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When It Comes to Comfort on Planes, Did We Ask for a Lack Thereof in Return for Cheap Airfare?

When It Comes to Comfort on Planes, Did We Ask for a Lack Thereof in Return for Cheap Airfare?

Did we really ask for this?

Travel consumer advocate Chris Elliott is so fed up with the current state of airline cabin comfort (or lack thereof) that he's calling for the government to set limits on how small seats can be. He's not buying the airlines' argument that passengers are willing to sacrifice cushion size and seat pitch for cheap fares. As he says,

"Truth is, as a consumer advocate, I’ve never received a request from a passenger to reduce the amount of space on a plane. No one ever asked to be squished into a seat in exchange for a deal. Airlines just assumed their customers didn’t care about comfort — something we now know isn’t entirely accurate."

While I, like most of us, have gone along with the increasingly miserable state of in-flight affairs—and I do tend to go with the cheapest flight, within reason (no 10-stoppers, please)—I absolutely agree that acceptance does not equal asking for it. It's more that we passengers feel powerless to do anything about it, especially those whose travel planning options are limited due to corporate travel policy mandates. Frequent fliers can mitigate the damage with free upgrades when they can, but for those who can't amass too many miles on any one airline due to said corporate policies or just our own meager budgets, well, we're stuck with what we get. We just suck it up and deal with it, and when we no longer can, every now and then explode into a childish fit of pique when someone reclines into our every-shrinking personal space.

The solution, Chris says:

"One fix is for a pro-consumer U.S. Senator to slip a sentence in the next FAA Reauthorization Bill, asking the Transportation Department to establish minimum seat space standards. is also pushing for legislation that would require the FAA to set seat standards."

Something that can be done without losing profits by just better designing aircraft interiors. (Aside: Check out this very interesting article on airplane design in the April 2014 New Yorker, and this one in the October issue of Wired—it sounds like we have the materials and the design knowhow, just not the will/willingness to spend the retrofit dollars on the hoi polloi sections, to make humane airplane interiors happen and actually save money in the long run.)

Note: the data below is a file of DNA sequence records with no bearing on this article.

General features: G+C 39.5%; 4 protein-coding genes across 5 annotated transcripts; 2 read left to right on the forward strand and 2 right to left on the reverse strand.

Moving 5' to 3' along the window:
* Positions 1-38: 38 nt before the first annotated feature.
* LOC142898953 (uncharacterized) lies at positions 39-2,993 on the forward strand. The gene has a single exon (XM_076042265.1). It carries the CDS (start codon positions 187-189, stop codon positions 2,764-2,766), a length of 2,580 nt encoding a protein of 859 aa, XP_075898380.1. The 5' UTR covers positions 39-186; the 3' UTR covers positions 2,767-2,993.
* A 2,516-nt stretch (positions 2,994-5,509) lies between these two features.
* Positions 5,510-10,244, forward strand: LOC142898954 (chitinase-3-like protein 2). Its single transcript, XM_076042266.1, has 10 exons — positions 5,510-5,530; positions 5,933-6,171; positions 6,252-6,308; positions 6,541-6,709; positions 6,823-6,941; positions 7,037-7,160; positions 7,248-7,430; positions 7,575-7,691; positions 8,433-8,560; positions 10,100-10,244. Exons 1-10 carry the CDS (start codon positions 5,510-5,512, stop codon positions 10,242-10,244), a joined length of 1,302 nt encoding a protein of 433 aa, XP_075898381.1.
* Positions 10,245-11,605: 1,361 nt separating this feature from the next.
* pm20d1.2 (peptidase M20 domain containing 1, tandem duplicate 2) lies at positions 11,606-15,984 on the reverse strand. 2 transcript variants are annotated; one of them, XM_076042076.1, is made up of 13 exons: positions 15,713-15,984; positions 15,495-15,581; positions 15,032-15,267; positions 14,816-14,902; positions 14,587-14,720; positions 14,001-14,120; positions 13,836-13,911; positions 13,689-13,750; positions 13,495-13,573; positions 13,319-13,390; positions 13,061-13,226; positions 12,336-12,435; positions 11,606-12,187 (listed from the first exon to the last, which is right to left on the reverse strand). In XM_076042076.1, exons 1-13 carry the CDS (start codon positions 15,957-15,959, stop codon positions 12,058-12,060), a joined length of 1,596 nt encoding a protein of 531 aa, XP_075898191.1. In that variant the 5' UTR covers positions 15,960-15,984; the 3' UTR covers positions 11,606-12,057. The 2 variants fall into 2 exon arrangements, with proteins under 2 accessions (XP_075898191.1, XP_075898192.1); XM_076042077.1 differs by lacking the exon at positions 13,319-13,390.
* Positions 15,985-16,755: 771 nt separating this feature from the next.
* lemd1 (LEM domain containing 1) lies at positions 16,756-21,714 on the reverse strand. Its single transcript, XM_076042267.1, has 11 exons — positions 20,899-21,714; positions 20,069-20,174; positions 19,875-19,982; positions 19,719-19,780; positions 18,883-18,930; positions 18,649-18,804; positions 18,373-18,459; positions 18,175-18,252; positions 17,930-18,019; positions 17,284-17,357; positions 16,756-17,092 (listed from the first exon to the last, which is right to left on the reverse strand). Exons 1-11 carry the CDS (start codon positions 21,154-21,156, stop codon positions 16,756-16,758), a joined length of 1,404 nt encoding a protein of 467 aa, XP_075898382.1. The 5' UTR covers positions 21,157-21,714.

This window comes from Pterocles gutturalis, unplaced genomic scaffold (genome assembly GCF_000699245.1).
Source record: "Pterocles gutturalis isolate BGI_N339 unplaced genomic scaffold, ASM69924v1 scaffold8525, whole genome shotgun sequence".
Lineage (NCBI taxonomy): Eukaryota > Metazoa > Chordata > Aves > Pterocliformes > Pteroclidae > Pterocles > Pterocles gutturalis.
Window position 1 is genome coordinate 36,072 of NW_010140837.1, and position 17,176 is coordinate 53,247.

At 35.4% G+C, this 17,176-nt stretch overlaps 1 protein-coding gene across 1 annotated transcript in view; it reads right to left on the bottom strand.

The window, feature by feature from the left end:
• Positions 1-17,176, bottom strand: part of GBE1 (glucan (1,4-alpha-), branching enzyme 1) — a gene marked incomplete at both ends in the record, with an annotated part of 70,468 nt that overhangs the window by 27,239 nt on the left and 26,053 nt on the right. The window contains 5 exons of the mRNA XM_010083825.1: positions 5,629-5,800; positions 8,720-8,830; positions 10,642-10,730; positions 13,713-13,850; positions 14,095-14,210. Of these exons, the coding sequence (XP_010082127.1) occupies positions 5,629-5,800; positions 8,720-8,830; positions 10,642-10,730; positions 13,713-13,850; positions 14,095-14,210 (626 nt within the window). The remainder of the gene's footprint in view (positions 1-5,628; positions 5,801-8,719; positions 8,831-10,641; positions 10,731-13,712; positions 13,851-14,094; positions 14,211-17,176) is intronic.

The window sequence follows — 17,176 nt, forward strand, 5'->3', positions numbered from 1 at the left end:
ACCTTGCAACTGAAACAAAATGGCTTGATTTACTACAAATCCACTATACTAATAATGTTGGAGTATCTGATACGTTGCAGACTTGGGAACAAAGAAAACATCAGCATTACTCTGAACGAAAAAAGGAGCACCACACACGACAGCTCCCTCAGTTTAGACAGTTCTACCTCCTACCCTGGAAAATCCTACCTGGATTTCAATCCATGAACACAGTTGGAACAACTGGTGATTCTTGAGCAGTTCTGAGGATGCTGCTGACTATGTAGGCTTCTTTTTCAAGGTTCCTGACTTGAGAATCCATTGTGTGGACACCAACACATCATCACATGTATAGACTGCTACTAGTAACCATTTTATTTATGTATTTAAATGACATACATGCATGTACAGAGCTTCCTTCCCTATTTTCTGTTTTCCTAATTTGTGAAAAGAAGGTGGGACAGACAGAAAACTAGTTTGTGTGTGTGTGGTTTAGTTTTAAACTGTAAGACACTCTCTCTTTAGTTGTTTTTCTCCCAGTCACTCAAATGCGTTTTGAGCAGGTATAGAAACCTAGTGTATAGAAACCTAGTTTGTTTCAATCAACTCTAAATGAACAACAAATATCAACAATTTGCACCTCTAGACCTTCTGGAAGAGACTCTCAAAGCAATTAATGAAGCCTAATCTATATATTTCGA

And now I saw this followup column from Chris, aptly titled, "Can you handle the truth about shrinking airline seats and baggage fees?", in which he counters the blowback he got from airline reps to his earlier editorial. Basically, the airline rep he quotes says that, because we meekly accept the worsening conditions and pay the fares we're offered, we asked for smaller seats and increasing baggage fees. Um, no, he says.

"When the airline industry says we “asked” for smaller seats, it’s lying. We did not ask for little seats with no legroom. We asked for low fares. That’s not the same thing and it never will be."

I'm not sure government regulation of seat size and pitch is the answer, but I don't have any other suggestions other than that we air travel consumers let our conveyers of choice know that we did not ask to be made miserable in exchange for cheap airfares. I personally would be willing to pay a bit more (and do to get my coveted aisle seat if I am forced to) in exchange for a slightly more humane experience.

What do you think? Is acceptance the same as asking for it? If this were a domestic abuse case, the answer would unequivocably be no, but is it different when it comes to a business relationship? And what, if anything, can we air travel consumers do to rectify the situation—or are you in fact OK with exchanging comfort for cheaper fares?

P.S. Don't miss Lanyon's Kevin Iwamoto's excellent blog post on this topic.

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